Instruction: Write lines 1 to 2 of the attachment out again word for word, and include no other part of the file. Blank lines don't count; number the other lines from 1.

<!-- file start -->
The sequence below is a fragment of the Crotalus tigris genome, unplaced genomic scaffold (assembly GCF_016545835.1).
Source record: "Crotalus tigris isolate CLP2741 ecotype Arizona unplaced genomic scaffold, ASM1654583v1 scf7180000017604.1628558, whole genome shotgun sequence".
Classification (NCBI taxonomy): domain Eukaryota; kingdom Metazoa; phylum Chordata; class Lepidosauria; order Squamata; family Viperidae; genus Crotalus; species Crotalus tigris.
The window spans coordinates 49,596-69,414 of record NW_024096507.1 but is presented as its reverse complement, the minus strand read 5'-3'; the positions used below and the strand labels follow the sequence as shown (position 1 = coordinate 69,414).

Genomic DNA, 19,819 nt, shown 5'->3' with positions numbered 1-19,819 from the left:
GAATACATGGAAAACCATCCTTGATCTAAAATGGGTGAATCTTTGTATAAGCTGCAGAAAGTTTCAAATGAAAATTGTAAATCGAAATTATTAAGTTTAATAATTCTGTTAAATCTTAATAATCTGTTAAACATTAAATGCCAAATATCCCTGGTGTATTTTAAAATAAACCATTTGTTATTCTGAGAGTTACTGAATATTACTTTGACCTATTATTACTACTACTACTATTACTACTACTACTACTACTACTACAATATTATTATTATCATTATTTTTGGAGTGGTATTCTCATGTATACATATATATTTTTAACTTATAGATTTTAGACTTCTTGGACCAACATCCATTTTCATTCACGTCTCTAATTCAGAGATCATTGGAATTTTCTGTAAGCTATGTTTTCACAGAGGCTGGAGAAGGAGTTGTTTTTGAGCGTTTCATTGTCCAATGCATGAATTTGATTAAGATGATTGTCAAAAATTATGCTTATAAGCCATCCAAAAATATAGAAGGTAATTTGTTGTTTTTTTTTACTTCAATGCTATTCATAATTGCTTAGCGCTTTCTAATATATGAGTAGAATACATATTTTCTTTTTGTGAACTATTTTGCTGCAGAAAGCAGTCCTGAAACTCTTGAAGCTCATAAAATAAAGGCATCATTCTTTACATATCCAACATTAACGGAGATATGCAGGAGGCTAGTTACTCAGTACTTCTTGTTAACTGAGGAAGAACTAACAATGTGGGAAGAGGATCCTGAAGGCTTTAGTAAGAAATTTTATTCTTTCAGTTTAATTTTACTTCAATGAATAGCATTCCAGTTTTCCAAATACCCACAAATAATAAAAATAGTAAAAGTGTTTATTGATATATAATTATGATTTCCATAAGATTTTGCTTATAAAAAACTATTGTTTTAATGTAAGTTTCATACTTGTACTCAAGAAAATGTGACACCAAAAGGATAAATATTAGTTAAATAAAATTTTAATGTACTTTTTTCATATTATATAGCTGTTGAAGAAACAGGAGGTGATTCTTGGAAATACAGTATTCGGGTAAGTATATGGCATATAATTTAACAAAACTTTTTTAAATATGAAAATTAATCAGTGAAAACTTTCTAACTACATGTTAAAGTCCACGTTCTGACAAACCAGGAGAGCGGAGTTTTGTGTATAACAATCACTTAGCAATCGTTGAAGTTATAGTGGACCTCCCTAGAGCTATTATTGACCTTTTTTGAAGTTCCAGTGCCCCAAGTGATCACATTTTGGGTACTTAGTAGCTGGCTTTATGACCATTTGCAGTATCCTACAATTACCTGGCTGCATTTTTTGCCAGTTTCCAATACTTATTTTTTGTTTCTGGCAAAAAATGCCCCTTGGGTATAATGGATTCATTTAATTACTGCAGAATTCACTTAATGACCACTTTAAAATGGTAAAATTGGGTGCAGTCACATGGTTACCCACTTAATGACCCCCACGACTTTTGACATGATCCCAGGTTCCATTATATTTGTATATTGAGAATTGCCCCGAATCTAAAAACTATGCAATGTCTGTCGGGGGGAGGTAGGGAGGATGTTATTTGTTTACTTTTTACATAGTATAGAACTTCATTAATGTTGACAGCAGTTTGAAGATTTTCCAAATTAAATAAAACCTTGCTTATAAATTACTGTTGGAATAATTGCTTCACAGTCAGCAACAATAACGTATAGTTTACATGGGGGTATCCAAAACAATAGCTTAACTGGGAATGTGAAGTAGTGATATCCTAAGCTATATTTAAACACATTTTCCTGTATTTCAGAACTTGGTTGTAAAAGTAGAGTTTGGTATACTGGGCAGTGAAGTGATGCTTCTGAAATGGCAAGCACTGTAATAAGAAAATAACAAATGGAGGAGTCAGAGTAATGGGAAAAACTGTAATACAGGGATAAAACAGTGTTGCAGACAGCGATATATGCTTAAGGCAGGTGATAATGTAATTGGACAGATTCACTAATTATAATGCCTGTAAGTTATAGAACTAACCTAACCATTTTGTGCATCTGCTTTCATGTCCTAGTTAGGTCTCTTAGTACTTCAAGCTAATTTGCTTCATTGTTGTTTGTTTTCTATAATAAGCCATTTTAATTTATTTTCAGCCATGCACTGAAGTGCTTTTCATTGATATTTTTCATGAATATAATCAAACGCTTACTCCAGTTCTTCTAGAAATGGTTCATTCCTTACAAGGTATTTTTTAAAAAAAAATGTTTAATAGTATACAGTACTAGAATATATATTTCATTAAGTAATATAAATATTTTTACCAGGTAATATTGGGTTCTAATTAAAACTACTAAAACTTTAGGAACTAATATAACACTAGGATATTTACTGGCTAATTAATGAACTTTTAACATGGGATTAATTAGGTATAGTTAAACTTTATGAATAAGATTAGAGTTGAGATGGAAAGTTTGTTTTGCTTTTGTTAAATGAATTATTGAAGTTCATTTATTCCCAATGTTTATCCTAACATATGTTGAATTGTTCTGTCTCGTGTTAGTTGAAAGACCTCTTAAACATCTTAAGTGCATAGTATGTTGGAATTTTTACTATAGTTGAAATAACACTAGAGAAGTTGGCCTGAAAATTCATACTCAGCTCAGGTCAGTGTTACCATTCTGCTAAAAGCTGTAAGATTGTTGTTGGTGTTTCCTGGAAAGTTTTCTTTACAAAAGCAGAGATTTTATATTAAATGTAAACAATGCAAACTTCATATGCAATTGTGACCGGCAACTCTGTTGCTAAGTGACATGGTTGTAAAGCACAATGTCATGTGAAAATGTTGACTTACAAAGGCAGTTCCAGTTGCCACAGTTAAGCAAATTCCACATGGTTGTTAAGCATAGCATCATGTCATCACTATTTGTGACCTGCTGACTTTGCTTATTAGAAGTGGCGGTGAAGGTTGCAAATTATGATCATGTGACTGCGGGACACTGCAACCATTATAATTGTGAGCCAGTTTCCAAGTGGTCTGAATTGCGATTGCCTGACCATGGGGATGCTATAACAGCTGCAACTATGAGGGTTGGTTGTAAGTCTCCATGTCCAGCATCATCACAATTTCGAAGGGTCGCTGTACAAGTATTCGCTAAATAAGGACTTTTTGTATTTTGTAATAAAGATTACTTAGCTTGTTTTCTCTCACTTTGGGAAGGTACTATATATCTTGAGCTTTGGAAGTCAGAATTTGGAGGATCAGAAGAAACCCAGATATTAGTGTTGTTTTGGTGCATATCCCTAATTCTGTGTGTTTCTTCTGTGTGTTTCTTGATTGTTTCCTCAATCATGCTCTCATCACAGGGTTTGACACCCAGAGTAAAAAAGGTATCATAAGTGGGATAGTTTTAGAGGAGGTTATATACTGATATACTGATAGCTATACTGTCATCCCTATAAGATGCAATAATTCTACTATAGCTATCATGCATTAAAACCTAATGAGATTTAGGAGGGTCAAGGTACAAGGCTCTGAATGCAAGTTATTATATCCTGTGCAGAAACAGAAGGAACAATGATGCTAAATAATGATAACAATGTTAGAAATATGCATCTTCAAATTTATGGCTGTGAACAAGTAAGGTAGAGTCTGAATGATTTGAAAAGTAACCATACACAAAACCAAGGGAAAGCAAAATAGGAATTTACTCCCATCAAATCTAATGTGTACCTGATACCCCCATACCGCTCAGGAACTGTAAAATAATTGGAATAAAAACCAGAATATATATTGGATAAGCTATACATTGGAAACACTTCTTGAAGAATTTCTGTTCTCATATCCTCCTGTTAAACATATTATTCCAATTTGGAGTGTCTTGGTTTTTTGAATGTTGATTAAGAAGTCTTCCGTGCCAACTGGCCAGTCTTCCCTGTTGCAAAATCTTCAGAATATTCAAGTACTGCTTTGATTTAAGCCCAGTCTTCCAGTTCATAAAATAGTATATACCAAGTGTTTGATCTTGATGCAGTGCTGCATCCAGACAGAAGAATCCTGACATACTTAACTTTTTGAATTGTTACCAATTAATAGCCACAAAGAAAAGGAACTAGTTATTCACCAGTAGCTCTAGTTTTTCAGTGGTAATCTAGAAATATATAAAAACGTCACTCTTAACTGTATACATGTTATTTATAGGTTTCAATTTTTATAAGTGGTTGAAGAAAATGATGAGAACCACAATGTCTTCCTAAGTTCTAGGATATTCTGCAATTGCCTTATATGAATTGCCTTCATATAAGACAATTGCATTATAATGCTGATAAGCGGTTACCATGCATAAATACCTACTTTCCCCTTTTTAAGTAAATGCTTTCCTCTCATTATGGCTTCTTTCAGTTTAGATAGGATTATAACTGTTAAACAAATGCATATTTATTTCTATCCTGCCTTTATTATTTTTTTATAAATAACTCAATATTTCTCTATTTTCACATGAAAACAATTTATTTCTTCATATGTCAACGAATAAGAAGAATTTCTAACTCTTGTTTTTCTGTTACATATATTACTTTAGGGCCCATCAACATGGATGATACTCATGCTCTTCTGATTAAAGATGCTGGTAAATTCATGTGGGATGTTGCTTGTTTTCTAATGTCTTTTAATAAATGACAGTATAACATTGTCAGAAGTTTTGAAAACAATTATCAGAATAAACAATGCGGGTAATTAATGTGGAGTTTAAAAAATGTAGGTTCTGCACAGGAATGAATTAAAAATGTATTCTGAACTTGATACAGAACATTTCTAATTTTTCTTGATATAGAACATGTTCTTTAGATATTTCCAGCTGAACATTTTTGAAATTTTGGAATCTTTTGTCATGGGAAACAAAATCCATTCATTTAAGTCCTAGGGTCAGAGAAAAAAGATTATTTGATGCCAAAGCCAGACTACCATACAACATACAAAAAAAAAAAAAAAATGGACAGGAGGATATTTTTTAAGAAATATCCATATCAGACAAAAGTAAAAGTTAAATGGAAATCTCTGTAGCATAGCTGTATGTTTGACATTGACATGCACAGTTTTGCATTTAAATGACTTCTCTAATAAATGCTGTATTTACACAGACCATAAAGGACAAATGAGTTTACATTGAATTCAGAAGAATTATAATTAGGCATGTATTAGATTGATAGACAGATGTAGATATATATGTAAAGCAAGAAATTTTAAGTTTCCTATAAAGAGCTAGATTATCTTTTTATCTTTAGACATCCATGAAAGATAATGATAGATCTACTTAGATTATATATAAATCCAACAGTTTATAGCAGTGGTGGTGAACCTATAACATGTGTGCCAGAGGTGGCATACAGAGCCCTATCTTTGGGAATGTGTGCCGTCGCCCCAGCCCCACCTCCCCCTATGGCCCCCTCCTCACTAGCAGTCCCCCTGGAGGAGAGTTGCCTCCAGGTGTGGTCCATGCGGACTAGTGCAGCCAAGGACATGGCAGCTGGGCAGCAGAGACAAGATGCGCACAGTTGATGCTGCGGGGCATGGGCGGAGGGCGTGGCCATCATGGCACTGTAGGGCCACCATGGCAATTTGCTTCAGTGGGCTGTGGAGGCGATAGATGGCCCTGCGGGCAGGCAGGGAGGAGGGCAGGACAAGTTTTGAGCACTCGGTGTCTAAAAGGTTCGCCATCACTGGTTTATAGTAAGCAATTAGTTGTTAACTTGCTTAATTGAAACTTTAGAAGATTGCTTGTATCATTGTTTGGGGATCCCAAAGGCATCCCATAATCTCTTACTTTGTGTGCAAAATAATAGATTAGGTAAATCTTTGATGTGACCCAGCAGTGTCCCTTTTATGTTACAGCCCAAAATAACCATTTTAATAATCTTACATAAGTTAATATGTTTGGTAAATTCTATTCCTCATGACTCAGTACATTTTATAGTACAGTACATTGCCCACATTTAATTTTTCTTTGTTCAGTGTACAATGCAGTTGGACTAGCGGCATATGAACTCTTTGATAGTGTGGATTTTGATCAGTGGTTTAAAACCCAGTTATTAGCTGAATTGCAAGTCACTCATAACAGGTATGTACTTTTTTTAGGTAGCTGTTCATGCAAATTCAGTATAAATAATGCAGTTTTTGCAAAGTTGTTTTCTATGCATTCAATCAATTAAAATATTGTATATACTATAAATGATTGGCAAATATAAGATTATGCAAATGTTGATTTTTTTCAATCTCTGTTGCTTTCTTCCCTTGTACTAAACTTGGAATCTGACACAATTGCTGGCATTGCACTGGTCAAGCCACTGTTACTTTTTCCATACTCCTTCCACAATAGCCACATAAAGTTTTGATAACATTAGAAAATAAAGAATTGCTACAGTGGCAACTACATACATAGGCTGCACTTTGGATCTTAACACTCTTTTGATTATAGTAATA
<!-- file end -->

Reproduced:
The sequence below is a fragment of the Crotalus tigris genome, unplaced genomic scaffold (assembly GCF_016545835.1).
Source record: "Crotalus tigris isolate CLP2741 ecotype Arizona unplaced genomic scaffold, ASM1654583v1 scf7180000017604.1628558, whole genome shotgun sequence".